control |kənˈtrōl| noun 1 the power to influence or direct people’s behavior or the course of events : the whole operation is under the control of a production manager | the situation was slipping out of her control. • the ability to manage a machine or other moving object : he lost control of his car | improve your ball control. • the restriction of an activity, tendency, or phenomenon : pest control. • the power to restrain something, esp. one’s own emotions or actions : give children time to get control of their emotions. • (often controls) a means of limiting or regulating something : growing controls on local spending. • a switch or other device by which a machine is regulated : the volume control. • the place where a particular item is verified : passport control. • the base from which a system or activity is directed : communications could be established with central control | mission control. • Bridge a high card that will prevent opponents from establishing a particular suit. • Computing short for control key . 2 Statistics a group or individual used as a standard of comparison for checking the results of a survey or experiment : they saw no difference between the cancer patients and the controls. 3 a member of an intelligence organization who personally directs the activities of a spy. verb ( -trolled , -trolling ) 1 [ trans. ] determine the behavior or supervise the running of : he was appointed to control the company’s marketing strategy. • maintain influence or authority over : you shouldn’t have dogs if you can’t control them. • limit the level, intensity, or numbers of : he had to control his temper. • ( control oneself) remain calm and reasonable despite provocation : he made an effort to control himself. • regulate (a mechanical or scientific process) : the airflow is controlled by a fan. • [as adj. ] ( controlled) (of a drug) restricted by law with respect to use and possession : a sentence for possessing controlled substances. 2 Statistics [ intrans. ] ( control for) take into account (an extraneous factor that might affect results) when performing an experiment : no attempt was made to control for variations | [as adj. ] ( controlled) a controlled trial. • check; verify. PHRASES in control able to direct a situation, person, or activity : I felt calm and in control. out of control no longer possible to manage : fires burning out of control. under control (of a danger or emergency) being dealt with successfully and competently : it took two hours to bring the blaze under control. DERIVATIVES controllability |kənˌtrōləˈbilitē| noun controllable adjective controllably |-əblē| adverb ORIGIN late Middle English (as a verb in the sense [check or verify accounts,] esp. by referring to a duplicate register): from Anglo-Norman French contreroller ‘keep a copy of a roll of accounts,’ from medieval Latin contrarotulare, from contrarotulus ‘copy of a roll,’ from contra- ‘against’ + rotulus ‘a roll.’ The noun is perhaps via French contrôle.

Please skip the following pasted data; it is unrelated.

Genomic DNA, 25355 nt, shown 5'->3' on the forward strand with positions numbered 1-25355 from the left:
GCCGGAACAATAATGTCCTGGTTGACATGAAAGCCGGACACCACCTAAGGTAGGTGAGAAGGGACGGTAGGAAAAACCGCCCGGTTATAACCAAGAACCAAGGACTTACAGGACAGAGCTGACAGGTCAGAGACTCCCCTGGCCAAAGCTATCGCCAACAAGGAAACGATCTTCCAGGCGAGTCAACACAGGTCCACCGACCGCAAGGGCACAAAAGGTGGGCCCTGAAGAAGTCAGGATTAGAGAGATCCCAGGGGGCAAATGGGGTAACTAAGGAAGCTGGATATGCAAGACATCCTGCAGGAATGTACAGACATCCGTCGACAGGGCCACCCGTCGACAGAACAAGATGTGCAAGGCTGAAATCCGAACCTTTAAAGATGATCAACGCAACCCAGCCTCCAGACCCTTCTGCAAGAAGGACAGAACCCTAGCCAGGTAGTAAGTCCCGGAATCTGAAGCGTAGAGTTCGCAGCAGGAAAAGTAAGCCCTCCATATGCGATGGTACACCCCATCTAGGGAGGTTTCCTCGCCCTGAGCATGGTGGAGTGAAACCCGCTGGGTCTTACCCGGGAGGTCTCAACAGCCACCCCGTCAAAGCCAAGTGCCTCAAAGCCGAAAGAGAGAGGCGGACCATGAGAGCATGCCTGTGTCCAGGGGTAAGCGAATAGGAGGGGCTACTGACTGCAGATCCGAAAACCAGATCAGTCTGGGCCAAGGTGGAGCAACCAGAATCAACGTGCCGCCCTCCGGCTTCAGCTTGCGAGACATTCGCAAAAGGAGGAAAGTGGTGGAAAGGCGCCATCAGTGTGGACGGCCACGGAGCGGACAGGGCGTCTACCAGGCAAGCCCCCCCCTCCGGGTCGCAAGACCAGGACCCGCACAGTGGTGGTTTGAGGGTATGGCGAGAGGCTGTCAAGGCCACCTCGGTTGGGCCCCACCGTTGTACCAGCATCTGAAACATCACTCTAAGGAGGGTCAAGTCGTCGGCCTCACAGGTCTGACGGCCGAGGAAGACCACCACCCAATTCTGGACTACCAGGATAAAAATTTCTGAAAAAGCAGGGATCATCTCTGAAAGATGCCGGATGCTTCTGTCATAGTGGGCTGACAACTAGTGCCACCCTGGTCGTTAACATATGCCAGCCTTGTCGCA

pressure |ˈpre sh ər|
1 the continuous physical force exerted on or against an object by something in contact with it : the slight extra pressure he applied to her hand.
• the force exerted per unit area : gas can be fed to the turbines at a pressure of around 250 psi.
2 the use of persuasion, influence, or intimidation to make someone do something : the proposals put pressure on Britain to drop its demand | the many pressures on girls to worry about their looks.
• the influence or effect of someone or something : oil prices came under some downward pressure.
• the feeling of stressful urgency caused by the necessity of doing or achieving something, esp. with limited time : you need to be able to work under pressure and not get flustered | some offenders might find prison a refuge against the pressures of the outside world.
verb [ trans. ]
attempt to persuade or coerce (someone) into doing something : it might now be possible to pressure him into resigning | [ trans. ] she pressured her son to accept a job offer from the bank.
ORIGIN late Middle English : from Old French, from Latin pressura, from press- ‘pressed,’ from the verb premere (see press 1 ).
deep sorrow, esp. that caused by someone’s death: she was overcome with grief.
• informal trouble or annoyance: they won’t give you any grief in the next few days.
come to grief have an accident; meet with disaster: many a ship has come to grief along this shore.
good grief! an exclamation of irritation, frustration, or surprise.
ORIGIN Middle English: from Old French grief, from grever ‘to burden’ (see grieve).